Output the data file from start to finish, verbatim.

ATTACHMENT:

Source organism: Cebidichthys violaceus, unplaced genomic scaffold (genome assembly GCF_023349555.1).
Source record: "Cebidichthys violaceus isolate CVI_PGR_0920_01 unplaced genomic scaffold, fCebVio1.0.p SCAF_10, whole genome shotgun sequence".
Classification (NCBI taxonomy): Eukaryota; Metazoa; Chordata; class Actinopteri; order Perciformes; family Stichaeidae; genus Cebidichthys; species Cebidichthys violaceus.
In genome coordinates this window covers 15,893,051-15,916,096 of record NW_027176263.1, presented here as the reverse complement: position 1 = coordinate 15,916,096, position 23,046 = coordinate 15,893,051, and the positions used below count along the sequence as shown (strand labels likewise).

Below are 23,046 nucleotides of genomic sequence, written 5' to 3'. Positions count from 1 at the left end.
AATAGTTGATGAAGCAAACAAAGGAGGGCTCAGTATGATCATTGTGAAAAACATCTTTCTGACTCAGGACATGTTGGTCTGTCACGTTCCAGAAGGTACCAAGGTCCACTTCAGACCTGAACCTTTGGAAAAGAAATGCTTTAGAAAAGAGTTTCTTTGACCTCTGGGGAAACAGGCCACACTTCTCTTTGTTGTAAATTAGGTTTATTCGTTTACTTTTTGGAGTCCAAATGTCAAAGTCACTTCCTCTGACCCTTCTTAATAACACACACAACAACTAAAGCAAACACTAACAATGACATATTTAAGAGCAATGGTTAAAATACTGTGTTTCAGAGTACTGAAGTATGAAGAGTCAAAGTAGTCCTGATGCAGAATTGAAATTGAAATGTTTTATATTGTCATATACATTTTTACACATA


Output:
Source organism: Cebidichthys violaceus, unplaced genomic scaffold (genome assembly GCF_023349555.1).
Source record: "Cebidichthys violaceus isolate CVI_PGR_0920_01 unplaced genomic scaffold, fCebVio1.0.p SCAF_10, whole genome shotgun sequence".
Classification (NCBI taxonomy): Eukaryota; Metazoa; Chordata; class Actinopteri; order Perciformes; family Stichaeidae; genus Cebidichthys; species Cebidichthys violaceus.
In genome coordinates this window covers 15,893,051-15,916,096 of record NW_027176263.1, presented here as the reverse complement: position 1 = coordinate 15,916,096, position 23,046 = coordinate 15,893,051, and the positions used below count along the sequence as shown (strand labels likewise).

Below are 23,046 nucleotides of genomic sequence, written 5' to 3'. Positions count from 1 at the left end.
AATAGTTGATGAAGCAAACAAAGGAGGGCTCAGTATGATCATTGTGAAAAACATCTTTCTGACTCAGGACATGTTGGTCTGTCACGTTCCAGAAGGTACCAAGGTCCACTTCAGACCTGAACCTTTGGAAAAGAAATGCTTTAGAAAAGAGTTTCTTTGACCTCTGGGGAAACAGGCCACACTTCTCTTTGTTGTAAATTAGGTTTATTCGTTTACTTTTTGGAGTCCAAATGTCAAAGTCACTTCCTCTGACCCTTCTTAATAACACACACAACAACTAAAGCAAACACTAACAATGACATATTTAAGAGCAATGGTTAAAATACTGTGTTTCAGAGTACTGAAGTATGAAGAGTCAAAGTAGTCCTGATGCAGAATTGAAATTGAAATGTTTTATATTGTCATATACATTTTTACACATA